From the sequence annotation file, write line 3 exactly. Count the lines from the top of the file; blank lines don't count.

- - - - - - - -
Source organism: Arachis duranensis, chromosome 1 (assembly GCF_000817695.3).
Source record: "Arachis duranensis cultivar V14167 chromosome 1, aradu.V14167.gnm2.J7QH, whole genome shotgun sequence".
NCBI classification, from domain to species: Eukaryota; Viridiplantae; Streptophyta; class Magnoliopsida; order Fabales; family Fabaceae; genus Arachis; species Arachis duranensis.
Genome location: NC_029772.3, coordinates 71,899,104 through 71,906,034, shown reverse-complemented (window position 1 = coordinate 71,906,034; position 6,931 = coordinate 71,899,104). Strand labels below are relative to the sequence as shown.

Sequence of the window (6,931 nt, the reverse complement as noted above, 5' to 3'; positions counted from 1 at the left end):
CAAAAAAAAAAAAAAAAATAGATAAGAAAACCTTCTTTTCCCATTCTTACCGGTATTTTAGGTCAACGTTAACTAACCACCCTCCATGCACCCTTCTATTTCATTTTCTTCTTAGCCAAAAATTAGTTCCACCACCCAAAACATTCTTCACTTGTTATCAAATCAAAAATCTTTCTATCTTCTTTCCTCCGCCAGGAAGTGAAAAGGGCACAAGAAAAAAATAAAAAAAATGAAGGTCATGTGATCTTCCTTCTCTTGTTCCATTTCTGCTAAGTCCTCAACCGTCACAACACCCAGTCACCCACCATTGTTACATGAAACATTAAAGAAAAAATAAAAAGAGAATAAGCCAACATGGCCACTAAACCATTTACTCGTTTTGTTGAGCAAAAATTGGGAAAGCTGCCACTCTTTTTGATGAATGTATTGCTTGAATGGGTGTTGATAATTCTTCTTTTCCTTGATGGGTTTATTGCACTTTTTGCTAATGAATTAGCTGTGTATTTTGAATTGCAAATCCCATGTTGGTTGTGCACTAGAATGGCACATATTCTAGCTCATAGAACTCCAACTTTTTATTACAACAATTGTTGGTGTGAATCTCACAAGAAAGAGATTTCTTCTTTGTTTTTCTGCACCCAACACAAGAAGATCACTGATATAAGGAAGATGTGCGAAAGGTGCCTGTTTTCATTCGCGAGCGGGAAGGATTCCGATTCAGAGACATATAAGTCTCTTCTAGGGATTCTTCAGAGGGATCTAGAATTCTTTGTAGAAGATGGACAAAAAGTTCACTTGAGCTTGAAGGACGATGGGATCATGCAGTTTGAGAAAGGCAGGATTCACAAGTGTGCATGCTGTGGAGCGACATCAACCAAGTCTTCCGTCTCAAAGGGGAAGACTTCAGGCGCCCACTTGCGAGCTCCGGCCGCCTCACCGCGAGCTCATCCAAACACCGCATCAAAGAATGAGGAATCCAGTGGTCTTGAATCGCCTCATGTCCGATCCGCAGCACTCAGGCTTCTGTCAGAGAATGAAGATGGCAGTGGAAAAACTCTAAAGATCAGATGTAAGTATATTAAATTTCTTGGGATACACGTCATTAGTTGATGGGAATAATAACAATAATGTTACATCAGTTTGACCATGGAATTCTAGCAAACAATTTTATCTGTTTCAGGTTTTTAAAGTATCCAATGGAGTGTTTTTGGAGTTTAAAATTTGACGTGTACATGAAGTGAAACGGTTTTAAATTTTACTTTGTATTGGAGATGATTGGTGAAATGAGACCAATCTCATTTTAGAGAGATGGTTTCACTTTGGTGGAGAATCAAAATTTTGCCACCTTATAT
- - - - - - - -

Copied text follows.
NCBI classification, from domain to species: Eukaryota; Viridiplantae; Streptophyta; class Magnoliopsida; order Fabales; family Fabaceae; genus Arachis; species Arachis duranensis.